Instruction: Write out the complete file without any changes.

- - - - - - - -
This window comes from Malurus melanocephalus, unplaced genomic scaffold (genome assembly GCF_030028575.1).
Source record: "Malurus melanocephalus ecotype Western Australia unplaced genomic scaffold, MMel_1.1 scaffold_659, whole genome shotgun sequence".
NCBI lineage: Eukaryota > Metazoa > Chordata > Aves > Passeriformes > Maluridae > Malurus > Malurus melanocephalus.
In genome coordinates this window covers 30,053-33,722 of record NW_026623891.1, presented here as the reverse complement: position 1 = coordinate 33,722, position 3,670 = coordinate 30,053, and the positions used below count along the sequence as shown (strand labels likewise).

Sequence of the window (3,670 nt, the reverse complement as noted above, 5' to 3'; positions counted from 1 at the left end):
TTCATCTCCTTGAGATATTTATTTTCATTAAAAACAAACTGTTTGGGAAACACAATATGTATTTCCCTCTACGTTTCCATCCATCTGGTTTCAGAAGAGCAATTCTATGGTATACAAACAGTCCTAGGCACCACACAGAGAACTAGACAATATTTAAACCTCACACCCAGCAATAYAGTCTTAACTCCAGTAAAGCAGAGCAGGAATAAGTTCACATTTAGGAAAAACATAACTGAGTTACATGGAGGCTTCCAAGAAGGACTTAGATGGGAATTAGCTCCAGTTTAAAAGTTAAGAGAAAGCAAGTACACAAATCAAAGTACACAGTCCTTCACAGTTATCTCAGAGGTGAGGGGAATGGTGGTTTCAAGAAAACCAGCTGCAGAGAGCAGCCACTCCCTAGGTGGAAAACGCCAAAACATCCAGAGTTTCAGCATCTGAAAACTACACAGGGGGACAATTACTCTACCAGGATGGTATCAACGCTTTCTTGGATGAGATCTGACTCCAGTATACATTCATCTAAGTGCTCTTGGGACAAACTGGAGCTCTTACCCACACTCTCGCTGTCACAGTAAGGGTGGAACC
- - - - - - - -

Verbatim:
This window comes from Malurus melanocephalus, unplaced genomic scaffold (genome assembly GCF_030028575.1).
Source record: "Malurus melanocephalus ecotype Western Australia unplaced genomic scaffold, MMel_1.1 scaffold_659, whole genome shotgun sequence".
NCBI lineage: Eukaryota > Metazoa > Chordata > Aves > Passeriformes > Maluridae > Malurus > Malurus melanocephalus.
In genome coordinates this window covers 30,053-33,722 of record NW_026623891.1, presented here as the reverse complement: position 1 = coordinate 33,722, position 3,670 = coordinate 30,053, and the positions used below count along the sequence as shown (strand labels likewise).

Sequence of the window (3,670 nt, the reverse complement as noted above, 5' to 3'; positions counted from 1 at the left end):
TTCATCTCCTTGAGATATTTATTTTCATTAAAAACAAACTGTTTGGGAAACACAATATGTATTTCCCTCTACGTTTCCATCCATCTGGTTTCAGAAGAGCAATTCTATGGTATACAAACAGTCCTAGGCACCACACAGAGAACTAGACAATATTTAAACCTCACACCCAGCAATAYAGTCTTAACTCCAGTAAAGCAGAGCAGGAATAAGTTCACATTTAGGAAAAACATAACTGAGTTACATGGAGGCTTCCAAGAAGGACTTAGATGGGAATTAGCTCCAGTTTAAAAGTTAAGAGAAAGCAAGTACACAAATCAAAGTACACAGTCCTTCACAGTTATCTCAGAGGTGAGGGGAATGGTGGTTTCAAGAAAACCAGCTGCAGAGAGCAGCCACTCCCTAGGTGGAAAACGCCAAAACATCCAGAGTTTCAGCATCTGAAAACTACACAGGGGGACAATTACTCTACCAGGATGGTATCAACGCTTTCTTGGATGAGATCTGACTCCAGTATACATTCATCTAAGTGCTCTTGGGACAAACTGGAGCTCTTACCCACACTCTCGCTGTCACAGTAAGGGTGGAACC